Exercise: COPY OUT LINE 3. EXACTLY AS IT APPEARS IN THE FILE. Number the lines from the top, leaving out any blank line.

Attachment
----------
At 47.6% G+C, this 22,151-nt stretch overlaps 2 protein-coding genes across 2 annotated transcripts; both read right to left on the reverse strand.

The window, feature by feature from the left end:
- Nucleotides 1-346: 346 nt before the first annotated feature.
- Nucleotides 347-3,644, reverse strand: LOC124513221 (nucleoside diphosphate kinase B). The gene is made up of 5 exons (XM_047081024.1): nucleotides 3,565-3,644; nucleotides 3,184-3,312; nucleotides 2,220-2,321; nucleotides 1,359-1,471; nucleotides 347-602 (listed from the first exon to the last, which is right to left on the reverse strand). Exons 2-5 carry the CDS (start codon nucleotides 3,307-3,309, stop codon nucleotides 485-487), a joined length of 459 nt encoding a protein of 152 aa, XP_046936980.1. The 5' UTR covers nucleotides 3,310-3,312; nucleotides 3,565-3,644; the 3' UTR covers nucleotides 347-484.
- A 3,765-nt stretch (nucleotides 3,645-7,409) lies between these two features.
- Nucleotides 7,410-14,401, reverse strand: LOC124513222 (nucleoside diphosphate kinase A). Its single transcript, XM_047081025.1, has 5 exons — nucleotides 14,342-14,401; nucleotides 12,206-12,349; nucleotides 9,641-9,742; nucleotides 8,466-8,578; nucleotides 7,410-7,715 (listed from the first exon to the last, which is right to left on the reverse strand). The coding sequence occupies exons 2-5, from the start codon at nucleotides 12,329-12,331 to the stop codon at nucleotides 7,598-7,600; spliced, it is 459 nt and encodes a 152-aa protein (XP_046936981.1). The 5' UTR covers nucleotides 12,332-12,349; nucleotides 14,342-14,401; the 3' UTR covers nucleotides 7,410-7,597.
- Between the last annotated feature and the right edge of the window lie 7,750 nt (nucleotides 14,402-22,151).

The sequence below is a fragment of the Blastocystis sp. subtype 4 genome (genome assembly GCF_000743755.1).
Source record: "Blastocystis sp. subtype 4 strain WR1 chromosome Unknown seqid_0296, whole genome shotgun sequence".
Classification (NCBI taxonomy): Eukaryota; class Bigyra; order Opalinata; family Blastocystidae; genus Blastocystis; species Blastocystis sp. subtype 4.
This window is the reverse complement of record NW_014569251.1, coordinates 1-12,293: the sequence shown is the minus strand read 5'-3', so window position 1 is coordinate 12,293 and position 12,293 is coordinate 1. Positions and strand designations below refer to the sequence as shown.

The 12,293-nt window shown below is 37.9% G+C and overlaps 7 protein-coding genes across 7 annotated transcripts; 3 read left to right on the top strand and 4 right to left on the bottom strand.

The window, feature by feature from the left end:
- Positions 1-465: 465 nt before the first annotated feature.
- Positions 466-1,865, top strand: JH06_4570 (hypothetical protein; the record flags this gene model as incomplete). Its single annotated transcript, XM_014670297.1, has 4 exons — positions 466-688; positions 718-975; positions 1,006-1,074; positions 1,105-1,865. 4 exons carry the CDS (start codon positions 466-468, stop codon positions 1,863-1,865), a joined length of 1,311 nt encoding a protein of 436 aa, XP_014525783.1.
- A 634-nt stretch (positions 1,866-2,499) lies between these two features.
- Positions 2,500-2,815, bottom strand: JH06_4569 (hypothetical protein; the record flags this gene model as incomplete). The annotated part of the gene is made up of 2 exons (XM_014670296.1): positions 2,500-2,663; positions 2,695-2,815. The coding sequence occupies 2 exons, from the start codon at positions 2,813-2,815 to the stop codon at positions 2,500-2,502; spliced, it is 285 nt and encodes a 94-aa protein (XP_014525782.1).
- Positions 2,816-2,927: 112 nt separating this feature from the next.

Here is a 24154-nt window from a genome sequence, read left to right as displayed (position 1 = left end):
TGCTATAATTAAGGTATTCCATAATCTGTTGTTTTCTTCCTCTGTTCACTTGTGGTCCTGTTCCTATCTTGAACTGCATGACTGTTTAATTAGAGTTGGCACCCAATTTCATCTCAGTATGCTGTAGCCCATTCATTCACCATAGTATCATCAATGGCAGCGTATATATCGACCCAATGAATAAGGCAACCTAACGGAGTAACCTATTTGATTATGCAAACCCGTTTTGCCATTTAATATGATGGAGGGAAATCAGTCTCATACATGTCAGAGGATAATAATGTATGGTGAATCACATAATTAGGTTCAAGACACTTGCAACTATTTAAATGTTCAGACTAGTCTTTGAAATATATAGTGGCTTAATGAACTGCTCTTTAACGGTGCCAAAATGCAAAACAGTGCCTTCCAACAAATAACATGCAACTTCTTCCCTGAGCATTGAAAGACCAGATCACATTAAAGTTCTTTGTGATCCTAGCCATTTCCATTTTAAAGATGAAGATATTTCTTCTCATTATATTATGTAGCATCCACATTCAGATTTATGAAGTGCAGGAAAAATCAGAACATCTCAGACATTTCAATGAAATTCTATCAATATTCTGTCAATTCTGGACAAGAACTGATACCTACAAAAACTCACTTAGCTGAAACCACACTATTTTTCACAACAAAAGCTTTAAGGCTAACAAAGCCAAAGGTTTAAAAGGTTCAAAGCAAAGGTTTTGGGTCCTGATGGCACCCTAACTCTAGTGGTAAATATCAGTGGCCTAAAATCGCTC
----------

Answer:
- Nucleotides 1-346: 346 nt before the first annotated feature.